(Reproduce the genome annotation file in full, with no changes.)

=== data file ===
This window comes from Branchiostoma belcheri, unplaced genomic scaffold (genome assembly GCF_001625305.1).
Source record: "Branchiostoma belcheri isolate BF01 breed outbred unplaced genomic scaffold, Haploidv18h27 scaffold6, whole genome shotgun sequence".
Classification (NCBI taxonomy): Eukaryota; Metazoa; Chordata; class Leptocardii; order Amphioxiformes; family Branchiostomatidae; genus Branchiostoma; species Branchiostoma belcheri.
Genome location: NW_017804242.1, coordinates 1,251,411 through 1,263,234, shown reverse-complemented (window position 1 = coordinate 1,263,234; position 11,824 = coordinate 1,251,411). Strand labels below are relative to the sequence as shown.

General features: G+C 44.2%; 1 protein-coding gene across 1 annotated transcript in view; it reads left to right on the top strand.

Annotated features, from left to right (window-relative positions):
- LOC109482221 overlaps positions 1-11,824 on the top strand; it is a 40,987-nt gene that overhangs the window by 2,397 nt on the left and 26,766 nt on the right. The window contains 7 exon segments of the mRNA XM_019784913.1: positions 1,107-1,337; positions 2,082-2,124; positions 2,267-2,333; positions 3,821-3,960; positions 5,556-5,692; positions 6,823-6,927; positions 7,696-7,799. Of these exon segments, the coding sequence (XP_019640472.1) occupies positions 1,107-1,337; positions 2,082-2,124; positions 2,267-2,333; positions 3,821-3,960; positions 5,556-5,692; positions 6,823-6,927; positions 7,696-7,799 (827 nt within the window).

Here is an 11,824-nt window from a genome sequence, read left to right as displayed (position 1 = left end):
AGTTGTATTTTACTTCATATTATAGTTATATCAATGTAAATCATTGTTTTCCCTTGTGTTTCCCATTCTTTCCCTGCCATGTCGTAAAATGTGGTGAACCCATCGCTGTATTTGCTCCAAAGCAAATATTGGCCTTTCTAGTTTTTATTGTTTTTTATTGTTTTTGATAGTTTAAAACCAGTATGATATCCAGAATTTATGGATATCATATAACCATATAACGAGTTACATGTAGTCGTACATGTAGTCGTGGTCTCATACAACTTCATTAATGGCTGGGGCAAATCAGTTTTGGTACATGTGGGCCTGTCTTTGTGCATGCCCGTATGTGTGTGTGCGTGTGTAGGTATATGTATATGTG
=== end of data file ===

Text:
This window comes from Branchiostoma belcheri, unplaced genomic scaffold (genome assembly GCF_001625305.1).
Source record: "Branchiostoma belcheri isolate BF01 breed outbred unplaced genomic scaffold, Haploidv18h27 scaffold6, whole genome shotgun sequence".
Classification (NCBI taxonomy): Eukaryota; Metazoa; Chordata; class Leptocardii; order Amphioxiformes; family Branchiostomatidae; genus Branchiostoma; species Branchiostoma belcheri.
Genome location: NW_017804242.1, coordinates 1,251,411 through 1,263,234, shown reverse-complemented (window position 1 = coordinate 1,263,234; position 11,824 = coordinate 1,251,411). Strand labels below are relative to the sequence as shown.

General features: G+C 44.2%; 1 protein-coding gene across 1 annotated transcript in view; it reads left to right on the top strand.

Annotated features, from left to right (window-relative positions):
- LOC109482221 overlaps positions 1-11,824 on the top strand; it is a 40,987-nt gene that overhangs the window by 2,397 nt on the left and 26,766 nt on the right. The window contains 7 exon segments of the mRNA XM_019784913.1: positions 1,107-1,337; positions 2,082-2,124; positions 2,267-2,333; positions 3,821-3,960; positions 5,556-5,692; positions 6,823-6,927; positions 7,696-7,799. Of these exon segments, the coding sequence (XP_019640472.1) occupies positions 1,107-1,337; positions 2,082-2,124; positions 2,267-2,333; positions 3,821-3,960; positions 5,556-5,692; positions 6,823-6,927; positions 7,696-7,799 (827 nt within the window).

Here is an 11,824-nt window from a genome sequence, read left to right as displayed (position 1 = left end):
AGTTGTATTTTACTTCATATTATAGTTATATCAATGTAAATCATTGTTTTCCCTTGTGTTTCCCATTCTTTCCCTGCCATGTCGTAAAATGTGGTGAACCCATCGCTGTATTTGCTCCAAAGCAAATATTGGCCTTTCTAGTTTTTATTGTTTTTTATTGTTTTTGATAGTTTAAAACCAGTATGATATCCAGAATTTATGGATATCATATAACCATATAACGAGTTACATGTAGTCGTACATGTAGTCGTGGTCTCATACAACTTCATTAATGGCTGGGGCAAATCAGTTTTGGTACATGTGGGCCTGTCTTTGTGCATGCCCGTATGTGTGTGTGCGTGTGTAGGTATATGTATATGTG